Sound dominates the RS3’s character
IF an Audi hatchback is to your taste and killer performance is part of your buying criteria, the second generation RS3 is just your car … we tested it.
The RS3 adds more design aggression over a standard A3, with the honeycomb grille complete with RS3 decal, Quattro badging on the lower air intake and side air intake with designer louvers (in optional black on test unit).
Add to that the LED lights with LED daytime lights and it has a front that won’t be mistaken for anything else but a RS fettled A3 on the road.
The 19-inch wheels in gunmetal grey blended well with the silver colour of the test unit, while red brake callipers with RS badging hinted at the car’s sporty demeanour.
The rear is dominated by the two bigbore exhaust tail pipes mounted on either side of the diffuser, which even though they are less than the quad pipes on the cheaper S3, they emit a sound that dominates the RS3’s character. Viewed from the rear, the extended wheel arches mimic J-Lo from behind.
The interior has subtle differences to the cheaper A3, such as the flat-bottom steering wheel, metal-finish gear lever and RS3 decals around the cabin. The RS seats (R10 k option) are a joy, proving both comfort and support, while the similar upholstery finish for the rear seats is a particularly nice touch.
Four people can fit comfortably inside with ample boot space for family trips, while the optional panoramic glass roof adds airiness in the cabin.
The MMI with a pop-up infotainment screen allows ease of car, entertainment and navigation setting changes.
If engine noise and exhaust crackles are what you love in a car, the RS3 will definitely be in the top-10 cars in your dream garage.
The 2,5-litre, four-cylinder turbo unit makes 270 kW from 5 500 rpm and 465 Newtons between 1 625 and 5 550 rpm, with Audi’s Quattro drivetrain and seven-speed dual clutch S Tronic gearbox putting the power into the corners. Gear changes happen automatically or through paddle shifts.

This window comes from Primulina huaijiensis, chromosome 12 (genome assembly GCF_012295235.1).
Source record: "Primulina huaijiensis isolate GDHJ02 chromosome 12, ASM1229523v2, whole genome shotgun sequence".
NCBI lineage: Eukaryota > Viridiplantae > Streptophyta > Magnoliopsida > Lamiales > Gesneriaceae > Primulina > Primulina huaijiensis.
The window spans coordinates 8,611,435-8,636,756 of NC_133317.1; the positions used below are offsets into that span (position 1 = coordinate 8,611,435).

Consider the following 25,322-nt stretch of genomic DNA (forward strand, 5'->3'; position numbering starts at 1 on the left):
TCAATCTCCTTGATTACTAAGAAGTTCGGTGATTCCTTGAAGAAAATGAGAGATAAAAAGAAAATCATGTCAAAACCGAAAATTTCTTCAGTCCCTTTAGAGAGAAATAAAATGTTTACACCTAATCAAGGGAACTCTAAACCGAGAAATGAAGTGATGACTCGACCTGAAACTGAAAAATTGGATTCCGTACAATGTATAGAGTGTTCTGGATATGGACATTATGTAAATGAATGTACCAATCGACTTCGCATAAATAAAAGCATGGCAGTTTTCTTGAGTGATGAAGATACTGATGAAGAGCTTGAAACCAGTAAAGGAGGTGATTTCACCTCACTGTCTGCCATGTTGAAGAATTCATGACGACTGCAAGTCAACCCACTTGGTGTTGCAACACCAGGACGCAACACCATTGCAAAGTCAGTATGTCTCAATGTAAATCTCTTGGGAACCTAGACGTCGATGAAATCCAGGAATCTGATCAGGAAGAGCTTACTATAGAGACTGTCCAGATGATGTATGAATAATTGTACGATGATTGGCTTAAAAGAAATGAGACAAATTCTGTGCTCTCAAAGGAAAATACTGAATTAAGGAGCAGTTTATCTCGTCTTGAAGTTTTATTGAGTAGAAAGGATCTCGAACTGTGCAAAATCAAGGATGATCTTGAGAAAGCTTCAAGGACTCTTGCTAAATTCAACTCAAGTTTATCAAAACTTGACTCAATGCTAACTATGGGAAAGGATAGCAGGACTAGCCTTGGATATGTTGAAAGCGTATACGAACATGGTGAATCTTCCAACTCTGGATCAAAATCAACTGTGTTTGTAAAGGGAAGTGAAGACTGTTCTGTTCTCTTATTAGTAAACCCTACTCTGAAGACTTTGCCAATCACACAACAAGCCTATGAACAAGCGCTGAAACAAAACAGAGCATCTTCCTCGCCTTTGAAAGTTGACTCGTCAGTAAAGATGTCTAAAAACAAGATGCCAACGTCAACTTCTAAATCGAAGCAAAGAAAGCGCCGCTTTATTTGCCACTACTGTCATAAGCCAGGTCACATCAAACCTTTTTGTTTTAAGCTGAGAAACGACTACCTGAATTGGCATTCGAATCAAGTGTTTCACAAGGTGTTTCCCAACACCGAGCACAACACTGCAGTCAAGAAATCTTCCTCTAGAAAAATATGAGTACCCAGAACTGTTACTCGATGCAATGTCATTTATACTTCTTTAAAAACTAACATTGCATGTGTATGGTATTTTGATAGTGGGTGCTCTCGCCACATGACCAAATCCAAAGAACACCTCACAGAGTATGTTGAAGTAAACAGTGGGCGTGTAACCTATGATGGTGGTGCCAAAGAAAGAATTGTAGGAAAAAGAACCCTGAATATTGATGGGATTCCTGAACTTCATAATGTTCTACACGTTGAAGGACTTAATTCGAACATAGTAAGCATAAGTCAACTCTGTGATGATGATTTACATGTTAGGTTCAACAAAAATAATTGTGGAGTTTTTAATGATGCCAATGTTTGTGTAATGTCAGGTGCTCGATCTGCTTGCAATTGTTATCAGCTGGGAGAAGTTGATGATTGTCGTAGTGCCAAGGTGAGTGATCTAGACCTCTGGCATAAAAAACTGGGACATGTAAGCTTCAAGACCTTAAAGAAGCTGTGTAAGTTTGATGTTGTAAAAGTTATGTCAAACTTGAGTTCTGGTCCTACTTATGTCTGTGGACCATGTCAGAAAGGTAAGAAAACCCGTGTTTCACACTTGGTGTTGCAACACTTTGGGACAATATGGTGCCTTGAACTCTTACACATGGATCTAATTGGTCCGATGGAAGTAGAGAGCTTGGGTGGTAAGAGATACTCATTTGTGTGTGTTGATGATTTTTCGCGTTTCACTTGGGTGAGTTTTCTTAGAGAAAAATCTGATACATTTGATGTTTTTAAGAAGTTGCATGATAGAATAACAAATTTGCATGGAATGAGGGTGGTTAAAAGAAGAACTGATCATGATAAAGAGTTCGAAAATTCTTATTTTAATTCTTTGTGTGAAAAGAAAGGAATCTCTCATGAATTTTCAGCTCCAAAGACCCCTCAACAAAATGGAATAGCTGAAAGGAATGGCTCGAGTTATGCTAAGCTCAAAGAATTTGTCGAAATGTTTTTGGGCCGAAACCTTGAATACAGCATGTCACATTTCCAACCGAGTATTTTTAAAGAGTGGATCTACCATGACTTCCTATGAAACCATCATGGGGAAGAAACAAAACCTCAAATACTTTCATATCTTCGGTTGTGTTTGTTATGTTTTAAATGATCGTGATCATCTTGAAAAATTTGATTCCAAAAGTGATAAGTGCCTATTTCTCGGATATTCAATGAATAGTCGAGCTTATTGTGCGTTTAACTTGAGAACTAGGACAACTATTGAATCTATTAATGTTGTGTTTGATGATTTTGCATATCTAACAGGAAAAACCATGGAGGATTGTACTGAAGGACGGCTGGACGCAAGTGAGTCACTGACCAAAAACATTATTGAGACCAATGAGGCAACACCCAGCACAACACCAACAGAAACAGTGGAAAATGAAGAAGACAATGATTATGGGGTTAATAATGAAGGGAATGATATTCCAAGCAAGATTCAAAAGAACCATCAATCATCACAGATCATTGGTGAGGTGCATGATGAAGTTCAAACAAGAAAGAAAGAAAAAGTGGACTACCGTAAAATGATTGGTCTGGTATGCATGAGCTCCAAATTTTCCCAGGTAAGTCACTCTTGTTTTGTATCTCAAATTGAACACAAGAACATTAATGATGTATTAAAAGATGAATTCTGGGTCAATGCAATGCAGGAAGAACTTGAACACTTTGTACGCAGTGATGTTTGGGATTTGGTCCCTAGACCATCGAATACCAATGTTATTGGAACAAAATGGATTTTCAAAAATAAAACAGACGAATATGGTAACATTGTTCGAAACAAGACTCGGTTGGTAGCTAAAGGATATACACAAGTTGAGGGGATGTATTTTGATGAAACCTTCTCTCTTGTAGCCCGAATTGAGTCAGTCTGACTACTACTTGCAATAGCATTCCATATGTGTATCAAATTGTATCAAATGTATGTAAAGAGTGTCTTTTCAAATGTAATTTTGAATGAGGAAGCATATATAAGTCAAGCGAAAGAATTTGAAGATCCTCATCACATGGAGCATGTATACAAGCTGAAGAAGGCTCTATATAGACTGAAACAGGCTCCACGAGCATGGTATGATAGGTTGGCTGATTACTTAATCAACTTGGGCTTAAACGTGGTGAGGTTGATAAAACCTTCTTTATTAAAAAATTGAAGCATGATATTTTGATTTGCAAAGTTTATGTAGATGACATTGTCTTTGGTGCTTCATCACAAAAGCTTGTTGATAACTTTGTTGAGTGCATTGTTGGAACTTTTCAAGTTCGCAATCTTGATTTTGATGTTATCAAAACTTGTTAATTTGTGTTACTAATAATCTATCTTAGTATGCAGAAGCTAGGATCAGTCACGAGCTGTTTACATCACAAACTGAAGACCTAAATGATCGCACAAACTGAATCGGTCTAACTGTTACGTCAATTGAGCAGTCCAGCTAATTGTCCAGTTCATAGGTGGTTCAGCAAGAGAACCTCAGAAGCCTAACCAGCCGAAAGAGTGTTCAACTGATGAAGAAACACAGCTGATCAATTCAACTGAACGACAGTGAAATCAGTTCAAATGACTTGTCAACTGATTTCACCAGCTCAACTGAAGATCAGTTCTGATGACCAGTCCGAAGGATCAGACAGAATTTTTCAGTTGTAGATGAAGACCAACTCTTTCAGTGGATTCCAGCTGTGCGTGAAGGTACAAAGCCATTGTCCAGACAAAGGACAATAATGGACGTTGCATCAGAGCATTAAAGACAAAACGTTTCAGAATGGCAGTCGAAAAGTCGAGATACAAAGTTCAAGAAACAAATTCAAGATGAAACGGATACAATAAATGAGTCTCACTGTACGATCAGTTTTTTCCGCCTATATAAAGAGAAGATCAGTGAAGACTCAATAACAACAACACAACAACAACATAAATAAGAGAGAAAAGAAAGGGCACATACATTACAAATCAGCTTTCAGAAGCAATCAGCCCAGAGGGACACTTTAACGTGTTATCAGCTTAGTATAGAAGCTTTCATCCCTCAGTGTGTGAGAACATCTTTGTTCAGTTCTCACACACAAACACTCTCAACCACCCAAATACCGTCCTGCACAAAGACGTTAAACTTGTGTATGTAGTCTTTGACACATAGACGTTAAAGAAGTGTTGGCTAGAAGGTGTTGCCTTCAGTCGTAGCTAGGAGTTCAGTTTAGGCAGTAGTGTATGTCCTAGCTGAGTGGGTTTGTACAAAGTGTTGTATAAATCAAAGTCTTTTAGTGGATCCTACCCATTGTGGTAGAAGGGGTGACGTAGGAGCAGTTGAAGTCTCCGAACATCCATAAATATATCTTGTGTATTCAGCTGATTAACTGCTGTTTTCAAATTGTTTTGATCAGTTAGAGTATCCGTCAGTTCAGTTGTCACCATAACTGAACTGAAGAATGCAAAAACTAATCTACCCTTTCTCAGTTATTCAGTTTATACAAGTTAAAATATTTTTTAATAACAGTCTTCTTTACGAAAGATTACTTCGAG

If you put the gearbox in Sport, put the engine exhaust in Dynamic (on Audis Drive Select) as these shifts are accompanied by a satisfying boom, while lift-off exhaust crackle can turn any man into a grinning little boy, such is the fun.
Using the launch-control function, Audi claims a 0-100 km/h sprint in 4,5 seconds with the top speed limited to 250 km/h, or you can opt for the limiter to be raised to 270 km/h.
The engine doesn’t feel 270 kW though, with a smooth delivery rather than the expected turbo lump delivery of power. In fact, it feels more like a big, naturally aspirated unit and you have to watch constantly the speed limits.
The MQB lightweight platform allied to the Quattro system results in excellent traction and agility in dynamic driving but unlike other Quattro systems which don’t major on fun (R8 and B7 RS4 aside), the RS3 enthrals the driver.
This allows the RS3 to be enjoyed over and over again, until the fuel tank runs dry, which is very possible considering we averaged 14 l/100 km, but every 95 unleaded octane drop is worth the fun.
The standard R826 000 is a bit misleading as to spec the RS3 properly for enjoyment, you need to budget close to one bar, but then even at that price, the RS3 is one of the pleasant surprises we have had this year. — imotoonline.
At well over R800 k, the Audi RS3 is not a cheap hot hatch, but it comes packed with pleasant surprises.